Because the brisket cut is larger than life itself, it’s the ultimate way to feed a crowd — just ask Aaron Franklin.
Or watch, as he shows us how to turn brisket from a tough cut into melt-in-the-mouth goodness in the following video.
Pork Butt or Shoulder
Let’s get this clear, a pork shoulder and a Boston butt aren’t the same things.
Although many people use pork butt and shoulder interchangeably, the Boston butt is actually a part of the shoulder, and a different cut to it that comes from the top part, closest to the spine, with the actual shoulder slightly below it.
With that out of the way, it’s fair to say that pork butt is excellent for smoking. It contains lots of connective tissue and a large fat cap that bastes and protects the meat while it cooks. It’s an inexpensive cut and a winner for the smoker.
Pork butt is mostly used in “pulled pork” recipes, which is the mainstay of most backyard smokers’ repertoire.
It’s not only fatty but also juicy, which makes it an easy cut to smoke as it can hardly go wrong, even if way overcooked.
You can add different kinds of rubs, marinades, injections, sauces, and smoke to play around with flavor combinations until you find what you like.
It’s a big piece of meat, and can weigh up to 14 pounds! Enough to feed a large crowd.
An all-time favorite cut of meat for the smoker are pork ribs, perhaps only second in popularity to beef brisket.
Coming in 3 forms: Baby backs, St Louis cut and spare ribs, they all smoke pretty much the same and taste just as delicious.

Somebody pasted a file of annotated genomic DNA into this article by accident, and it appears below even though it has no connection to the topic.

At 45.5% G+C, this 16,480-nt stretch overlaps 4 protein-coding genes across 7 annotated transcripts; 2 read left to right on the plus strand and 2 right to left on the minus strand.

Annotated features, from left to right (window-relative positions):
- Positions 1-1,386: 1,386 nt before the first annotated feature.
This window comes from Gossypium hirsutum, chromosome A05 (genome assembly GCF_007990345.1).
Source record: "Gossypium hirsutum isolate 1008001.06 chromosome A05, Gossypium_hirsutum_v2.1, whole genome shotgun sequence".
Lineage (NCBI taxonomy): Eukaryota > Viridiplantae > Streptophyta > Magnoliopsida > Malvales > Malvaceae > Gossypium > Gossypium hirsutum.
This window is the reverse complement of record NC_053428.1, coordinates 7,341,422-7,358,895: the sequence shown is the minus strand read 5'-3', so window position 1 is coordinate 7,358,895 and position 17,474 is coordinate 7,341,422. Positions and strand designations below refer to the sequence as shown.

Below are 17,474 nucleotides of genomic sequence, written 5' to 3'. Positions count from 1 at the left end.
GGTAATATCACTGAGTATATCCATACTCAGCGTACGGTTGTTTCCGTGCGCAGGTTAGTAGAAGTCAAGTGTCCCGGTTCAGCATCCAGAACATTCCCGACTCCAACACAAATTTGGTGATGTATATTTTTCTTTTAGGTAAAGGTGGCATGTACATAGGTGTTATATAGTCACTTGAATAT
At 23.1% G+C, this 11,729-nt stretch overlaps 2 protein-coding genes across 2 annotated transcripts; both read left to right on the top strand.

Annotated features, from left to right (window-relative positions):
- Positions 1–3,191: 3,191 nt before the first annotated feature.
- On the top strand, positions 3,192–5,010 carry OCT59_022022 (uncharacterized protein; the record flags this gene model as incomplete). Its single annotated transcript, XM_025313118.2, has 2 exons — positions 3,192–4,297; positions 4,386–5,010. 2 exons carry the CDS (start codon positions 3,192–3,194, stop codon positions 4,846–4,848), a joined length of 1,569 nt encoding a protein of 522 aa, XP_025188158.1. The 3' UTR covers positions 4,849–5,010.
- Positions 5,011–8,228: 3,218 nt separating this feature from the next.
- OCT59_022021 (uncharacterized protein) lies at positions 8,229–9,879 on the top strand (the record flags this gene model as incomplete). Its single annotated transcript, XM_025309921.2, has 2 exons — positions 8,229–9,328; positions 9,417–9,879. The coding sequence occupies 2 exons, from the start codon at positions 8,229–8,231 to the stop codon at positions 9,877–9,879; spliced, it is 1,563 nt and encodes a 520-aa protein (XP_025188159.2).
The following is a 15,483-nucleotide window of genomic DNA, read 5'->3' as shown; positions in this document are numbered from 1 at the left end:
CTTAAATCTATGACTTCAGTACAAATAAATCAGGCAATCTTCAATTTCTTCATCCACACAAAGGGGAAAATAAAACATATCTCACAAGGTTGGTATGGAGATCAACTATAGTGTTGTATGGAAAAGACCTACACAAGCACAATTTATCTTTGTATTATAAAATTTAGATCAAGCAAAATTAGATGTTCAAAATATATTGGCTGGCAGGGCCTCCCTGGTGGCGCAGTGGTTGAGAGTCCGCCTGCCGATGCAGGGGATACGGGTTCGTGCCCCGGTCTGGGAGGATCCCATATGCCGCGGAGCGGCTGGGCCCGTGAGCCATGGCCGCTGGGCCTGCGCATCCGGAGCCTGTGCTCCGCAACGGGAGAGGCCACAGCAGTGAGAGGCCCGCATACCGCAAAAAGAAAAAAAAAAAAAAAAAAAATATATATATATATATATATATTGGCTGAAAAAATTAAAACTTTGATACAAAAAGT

Pork ribs cook in anything from 4 to 6 hours. And despite what you may be used to, perhaps from Chinese takeaways or supermarkets, you do not want to cook ribs until they are ‘fall off the bone.’ You want them just probe tender, but still with a bite.
Which type of ribs you prefer is a personal matter. The important thing is that any type of rib cooked low n slow is a match made in heaven with wood smoke.
Beef ribs are big and full of sinewy connective tissue that requires a low n slow smoke to break it down and tenderize to get that fall-off-the-bone effect.
What people love about beef ribs is they have that deep beefy flavor, similar to brisket but are easier and quicker to cook, while alos being less expensive.
They also have a big manly appeal, looking like a dinosaur bone full of meat.
And then there are the juices! Nothing beats a slab of succulent, unctuous, juicy, beefy short ribs. They do require 7 to 9 hours of smoking, but boy, are they worth the wait!